touch with the Massachusetts and Florida EPD, and in no way, shape, or form
is either state banning biomass facilities. In fact, there are 15 scheduled
now for New England, many in Mass, and a number in Florida. There have been
discussions regarding the level of incentives (tax credits) allowed, but no
moratorium. We’ll be happy to share our contacts with you.”
I would like for Mr. Lofton to share his contacts with WACE. Because
previously his contacts at the Sierra Club were misrepresented by him.
Sierra Club does NOT endorse Biomass Incineration, neither does any other
major environmental organization in America.
I would also like Mr. Lofton to share his private email list of stakeholders
with WACE, in particular the investors, because I would like to share some
information with them. I expect transparency in our public officials and
his refusal to address my letter to the editor of the Valdosta Daily Times
in the same newspaper in which it was published does not lead me to believe
that he is operating in good faith. I am very disturbed that any public
official would state that they did not want to “energize a forum for
misinformation” regarding published concerns in the local newspaper. Mr.
Lofton has a duty to respond to all citizens’ concerns publicly. I am very
disturbed that he thought he could privately email a group about my
published letter to the editor and that the first I learned of it was nearly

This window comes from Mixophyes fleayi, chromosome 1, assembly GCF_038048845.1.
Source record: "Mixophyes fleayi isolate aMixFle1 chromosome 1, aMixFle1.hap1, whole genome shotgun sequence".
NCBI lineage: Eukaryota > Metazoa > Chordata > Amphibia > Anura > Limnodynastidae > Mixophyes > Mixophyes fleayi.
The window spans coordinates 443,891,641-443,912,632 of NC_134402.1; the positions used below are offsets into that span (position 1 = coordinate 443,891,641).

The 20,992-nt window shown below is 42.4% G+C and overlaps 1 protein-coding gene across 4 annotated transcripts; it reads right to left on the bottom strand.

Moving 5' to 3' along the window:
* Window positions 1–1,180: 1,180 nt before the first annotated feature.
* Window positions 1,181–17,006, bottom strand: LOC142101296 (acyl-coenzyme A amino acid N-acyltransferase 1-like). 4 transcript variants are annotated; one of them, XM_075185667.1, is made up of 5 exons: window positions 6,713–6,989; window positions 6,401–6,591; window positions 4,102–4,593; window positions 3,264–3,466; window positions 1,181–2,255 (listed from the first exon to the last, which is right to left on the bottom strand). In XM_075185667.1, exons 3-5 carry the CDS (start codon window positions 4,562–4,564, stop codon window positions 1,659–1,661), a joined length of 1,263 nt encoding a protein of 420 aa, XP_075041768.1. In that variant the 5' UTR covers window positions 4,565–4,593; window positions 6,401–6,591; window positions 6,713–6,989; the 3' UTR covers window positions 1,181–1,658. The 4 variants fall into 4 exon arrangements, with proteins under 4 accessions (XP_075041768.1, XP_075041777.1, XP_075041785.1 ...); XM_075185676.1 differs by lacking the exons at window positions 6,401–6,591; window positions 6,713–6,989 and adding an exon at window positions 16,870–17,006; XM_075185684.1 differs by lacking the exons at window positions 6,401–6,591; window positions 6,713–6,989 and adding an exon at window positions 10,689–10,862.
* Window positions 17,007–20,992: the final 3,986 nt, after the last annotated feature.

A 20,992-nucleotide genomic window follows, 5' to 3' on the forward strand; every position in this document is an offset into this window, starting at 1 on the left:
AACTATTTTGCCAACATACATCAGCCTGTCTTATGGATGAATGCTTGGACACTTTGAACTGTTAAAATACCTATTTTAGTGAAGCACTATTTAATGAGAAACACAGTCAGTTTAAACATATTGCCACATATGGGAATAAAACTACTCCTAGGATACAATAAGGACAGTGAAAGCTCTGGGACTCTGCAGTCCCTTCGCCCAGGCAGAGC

a month after he did so. And no, I still don’t wish to have a private
telephone conversation with him or a private meeting with him, I’ve been
reading all the public documents that have resulted from his supposed
lengthy due diligence period. As I stated, the first I learned of this
proposed biomass incinerator was when the EPD called for public comments.
Mr. Lofton and Councilman James Wright were both invited to the June Women
in the NAACP meeting and neither man showed up so I don’t really care to
engage in who didn’t return whose phone calls. Additionally he could have
made contact with the schools and churches in the area, or attended an SCLC
or NAACP meeting but he did not. All our our meetings are open to the
public, unlike his private list of stakeholders.
Here’s one internet article on the moratorium in Massachusetts.
Georgia EPD approved the air quality permit for the Wiregrass Power LLC
biomass plant on Perimeter Road just outside Valdosta in Lowndes County,
with an effective date of July 19, 2010 (PDF, Word).
Somebody may want to do the exercise of comparing the approved permit
with the application to see if the process was entirely
rubberstamp or whether any changes at all were made after
the many questions
people asked at the
A Biomass plant could bring business and money to the area. But some want to be assured their health won’t suffer in the name of progress.
Some good quotes in there:
Dr. Brad Bergstrom attended the hearing wants concrete answers.
“There’s not going to be anything in the permit that will say, you can only burn this much sewage sludge,” said Bergstrom. “The company plans to only burn a small percentage but once they get their permit, that could change.”